6th and Idaho   Sheeny (Herman) Steckbauer ran a grocery in the front and a bar in the back of the building. His wife was Mary Suda. Dan Radig
bohmerwaldunknowns.jpg (8919 bytes)

Two Unknowns taken at the corner of 9th and Ohio looking SE

Unknown women showing Ohio Street side of building and front of the Chieftan. Taken at 10th and Ohio looking NE.

9th and Ohio Streets


 The original address was 411 9th, but in 1908, the # was 845 9th. It was a tavern under these people:

1889 Joseph Schmidt

1891 Louis Samer

1898-1905 Ludwig Samer

 "Little John's" John Beyer?

no listing

Albert Beck "Al's Place"

John Beyer

 Louis Samer soft drinks (prohibition)

In the thirties it was a Kroger's and a grocery called Universal Grocer

per email from Dan Radig

In collection of photo's from Mary Winkelbauer Kinderman

It has beeen determined that these pictures are  from a photo album saved by my grandparents after they took over ownership of Nigl's Grocery. They originally were the property of Elizabeth Nigl.

Peter Kinderman
Inside_Stop_and_Go.jpg (77046 bytes) Inside the 
Stop and Go Tavern
which was across from Sacred Heart Church on the NE corner of Knapp and 6th. 

See outside of building on Groceries page.

 I can only guess that this picture, which has faded a bit, was taken sometime between 1900 and 1915 or so because of the apparent age of Mr. Koeck.
  Standing in back of the bar is Mr. Koeck (Joseph, I believe).  I don't know the names of the other gentlemen.  Note the spittoon on the floor, the old Victrola record player and the slot machine.  Mr. Koeck was the father of Eddie Koeck, who ran the Stop and Go Tavern afterwards, in the 50's and 60's. 
From the collection of Ken Mauritz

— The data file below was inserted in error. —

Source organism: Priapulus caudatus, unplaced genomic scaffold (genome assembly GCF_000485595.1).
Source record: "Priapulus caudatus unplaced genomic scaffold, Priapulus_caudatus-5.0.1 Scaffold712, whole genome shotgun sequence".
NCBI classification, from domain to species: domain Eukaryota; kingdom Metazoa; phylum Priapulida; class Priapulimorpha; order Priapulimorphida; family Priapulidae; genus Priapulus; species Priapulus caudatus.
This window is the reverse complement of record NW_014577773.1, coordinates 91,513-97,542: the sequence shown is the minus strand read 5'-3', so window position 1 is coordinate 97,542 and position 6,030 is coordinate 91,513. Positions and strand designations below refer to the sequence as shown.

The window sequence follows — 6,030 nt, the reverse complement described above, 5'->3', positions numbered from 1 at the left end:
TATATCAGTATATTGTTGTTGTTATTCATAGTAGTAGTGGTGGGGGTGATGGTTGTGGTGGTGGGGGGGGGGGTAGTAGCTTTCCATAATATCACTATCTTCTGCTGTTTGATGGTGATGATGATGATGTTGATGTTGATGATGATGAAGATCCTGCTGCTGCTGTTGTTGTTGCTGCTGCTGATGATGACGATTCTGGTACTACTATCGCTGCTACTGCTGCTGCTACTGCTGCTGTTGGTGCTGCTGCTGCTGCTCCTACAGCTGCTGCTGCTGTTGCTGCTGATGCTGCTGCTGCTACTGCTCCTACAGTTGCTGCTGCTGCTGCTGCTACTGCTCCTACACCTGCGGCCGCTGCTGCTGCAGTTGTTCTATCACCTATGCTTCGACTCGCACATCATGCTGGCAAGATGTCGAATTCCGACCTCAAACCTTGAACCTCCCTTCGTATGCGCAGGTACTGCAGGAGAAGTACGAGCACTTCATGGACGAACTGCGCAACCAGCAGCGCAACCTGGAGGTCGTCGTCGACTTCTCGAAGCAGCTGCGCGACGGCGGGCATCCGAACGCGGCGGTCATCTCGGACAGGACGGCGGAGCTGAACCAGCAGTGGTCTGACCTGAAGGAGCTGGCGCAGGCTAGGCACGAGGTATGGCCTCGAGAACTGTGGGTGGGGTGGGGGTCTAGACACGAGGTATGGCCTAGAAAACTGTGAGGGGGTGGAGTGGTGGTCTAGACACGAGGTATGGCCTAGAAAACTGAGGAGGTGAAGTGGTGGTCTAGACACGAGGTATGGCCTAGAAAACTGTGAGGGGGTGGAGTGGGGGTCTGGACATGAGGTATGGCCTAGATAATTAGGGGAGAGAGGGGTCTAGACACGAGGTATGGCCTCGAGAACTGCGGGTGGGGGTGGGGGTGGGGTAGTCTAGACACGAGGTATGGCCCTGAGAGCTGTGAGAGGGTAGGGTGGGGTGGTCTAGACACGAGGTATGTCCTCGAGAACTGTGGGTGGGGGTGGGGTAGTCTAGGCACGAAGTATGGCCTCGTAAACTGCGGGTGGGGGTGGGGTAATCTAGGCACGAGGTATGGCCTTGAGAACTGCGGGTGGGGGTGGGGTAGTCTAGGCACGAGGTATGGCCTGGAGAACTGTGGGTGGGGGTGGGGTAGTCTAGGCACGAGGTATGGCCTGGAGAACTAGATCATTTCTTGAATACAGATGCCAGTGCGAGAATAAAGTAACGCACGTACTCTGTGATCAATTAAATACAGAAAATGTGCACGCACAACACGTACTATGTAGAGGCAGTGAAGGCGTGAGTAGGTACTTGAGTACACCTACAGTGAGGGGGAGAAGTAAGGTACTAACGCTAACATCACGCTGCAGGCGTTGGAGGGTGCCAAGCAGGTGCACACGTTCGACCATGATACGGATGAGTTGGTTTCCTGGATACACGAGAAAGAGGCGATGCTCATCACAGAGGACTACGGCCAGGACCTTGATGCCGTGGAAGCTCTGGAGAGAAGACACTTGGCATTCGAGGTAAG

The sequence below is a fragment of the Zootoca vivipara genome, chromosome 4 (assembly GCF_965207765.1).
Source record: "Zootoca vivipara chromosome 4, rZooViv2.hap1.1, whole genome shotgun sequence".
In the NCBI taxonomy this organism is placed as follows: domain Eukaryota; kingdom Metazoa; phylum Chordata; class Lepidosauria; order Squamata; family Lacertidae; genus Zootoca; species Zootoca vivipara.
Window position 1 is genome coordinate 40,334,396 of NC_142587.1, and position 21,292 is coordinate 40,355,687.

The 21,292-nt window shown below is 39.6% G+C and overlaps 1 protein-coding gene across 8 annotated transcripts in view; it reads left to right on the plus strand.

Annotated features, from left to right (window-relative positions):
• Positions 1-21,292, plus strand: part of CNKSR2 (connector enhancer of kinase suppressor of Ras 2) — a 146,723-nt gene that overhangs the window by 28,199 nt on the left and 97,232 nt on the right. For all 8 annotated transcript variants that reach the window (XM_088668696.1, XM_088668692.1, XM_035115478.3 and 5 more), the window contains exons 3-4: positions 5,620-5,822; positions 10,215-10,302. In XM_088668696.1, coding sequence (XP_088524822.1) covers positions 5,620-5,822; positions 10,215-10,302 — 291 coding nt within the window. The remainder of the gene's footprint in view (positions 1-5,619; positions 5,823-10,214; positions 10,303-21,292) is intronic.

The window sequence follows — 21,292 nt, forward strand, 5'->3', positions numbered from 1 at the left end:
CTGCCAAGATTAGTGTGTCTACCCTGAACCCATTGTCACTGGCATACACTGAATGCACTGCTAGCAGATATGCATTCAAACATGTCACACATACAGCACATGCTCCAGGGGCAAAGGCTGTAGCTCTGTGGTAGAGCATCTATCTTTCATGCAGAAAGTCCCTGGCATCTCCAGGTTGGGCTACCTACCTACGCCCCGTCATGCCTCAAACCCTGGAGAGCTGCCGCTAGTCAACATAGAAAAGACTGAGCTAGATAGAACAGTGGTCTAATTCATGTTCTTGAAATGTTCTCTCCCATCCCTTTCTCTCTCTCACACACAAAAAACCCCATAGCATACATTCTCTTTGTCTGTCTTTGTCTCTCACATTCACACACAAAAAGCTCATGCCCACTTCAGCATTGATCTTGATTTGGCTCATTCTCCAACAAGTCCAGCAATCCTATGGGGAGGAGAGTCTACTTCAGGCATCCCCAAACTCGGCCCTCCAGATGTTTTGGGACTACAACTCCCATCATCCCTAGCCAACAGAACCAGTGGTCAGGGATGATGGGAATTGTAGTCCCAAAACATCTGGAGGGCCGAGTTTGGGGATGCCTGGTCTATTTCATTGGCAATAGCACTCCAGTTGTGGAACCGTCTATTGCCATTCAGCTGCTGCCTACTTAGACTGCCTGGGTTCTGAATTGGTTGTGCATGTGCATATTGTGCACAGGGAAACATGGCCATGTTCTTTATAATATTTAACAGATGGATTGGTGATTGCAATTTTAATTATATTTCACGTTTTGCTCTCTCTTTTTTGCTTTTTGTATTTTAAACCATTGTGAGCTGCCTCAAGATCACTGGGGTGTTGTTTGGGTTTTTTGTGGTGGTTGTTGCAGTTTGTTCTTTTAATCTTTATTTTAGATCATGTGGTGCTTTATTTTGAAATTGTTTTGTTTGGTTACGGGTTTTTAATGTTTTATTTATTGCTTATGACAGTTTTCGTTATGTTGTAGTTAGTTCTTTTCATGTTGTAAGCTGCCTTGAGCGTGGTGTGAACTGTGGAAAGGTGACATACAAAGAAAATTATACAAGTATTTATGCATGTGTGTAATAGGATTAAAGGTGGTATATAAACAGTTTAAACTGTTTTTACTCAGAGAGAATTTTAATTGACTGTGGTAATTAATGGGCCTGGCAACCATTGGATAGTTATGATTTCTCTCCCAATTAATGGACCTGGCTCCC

per email from Ken Mauritz, 2002


Sample Rooms on the south side in 1903, per Bunn's 1903 City Directory.

Abrams, Fred   307 Oregon 
Bergholte, Wm   50 Oregon
Beck, Herman   94 Oregon
Breuhmueller, Frank   387 Ninth
Domann, D.A.   314 Thirteenth
Drews, Wm.      117 Oregon
Fenrich, WM. G.   275 Sixth
Fenzl, Jos.   547 Tenth
Hall, Mrs. Louisa   614 Ninth
Heise, J.C.   228 Sixth
Jabusch, C.A.   66 S. Main
Jenner, Wm   Oregon & 25th
Kargus, A.H.   51 Oregon
Koehn, George R.   308 Oregon
Koplitz, T & F.  198 Oregon
Korlaske, Martin   177 Eighth
Kossel, L.   50 Nebraska
Krieg, B.   444 Ninth
Krueger, J.H.   150 Eighth
Kuehn, Rudolph   46 Nebraska
Lang, Ernst   35 Oregon
Lang, Louis   34 S. Main
Leininger & Krall   274 Sixth
Long, Harry   177 Seventh
Luhm, G.R.   195 Seventh
Madl, Michael   334 Sixth
Miller, Wenzel    282 Sixth
Mondl, Anton   250 Sixth
Nigl, Alois   408 Ninth
Patt & Steinhilber   244 Oregon
Putzer, Ferd.   615 Ninth
Rang, Charles   176 Oregon
Reifer, Peter   49 S. Main
Sammer, Ludwig   411 Ninth
Steckbauer, Herman   400 Sixth
Steckbauer, Jos.   165 Ohio
Stopper, F.J.   16 S. Main
Thomas, P. 45 Sixth
Utecht, Martin   120 Ohio
Warzinski, John   182 Oregon
Weise, Fred   44 Minnesota
Wolter, August   280 Fifth
Zentner, J.C.   128 S. Main
Ziebell, Albert   246 Oregon
Ziebell, August   194 Seventeenth

Contact: Peter Kinderman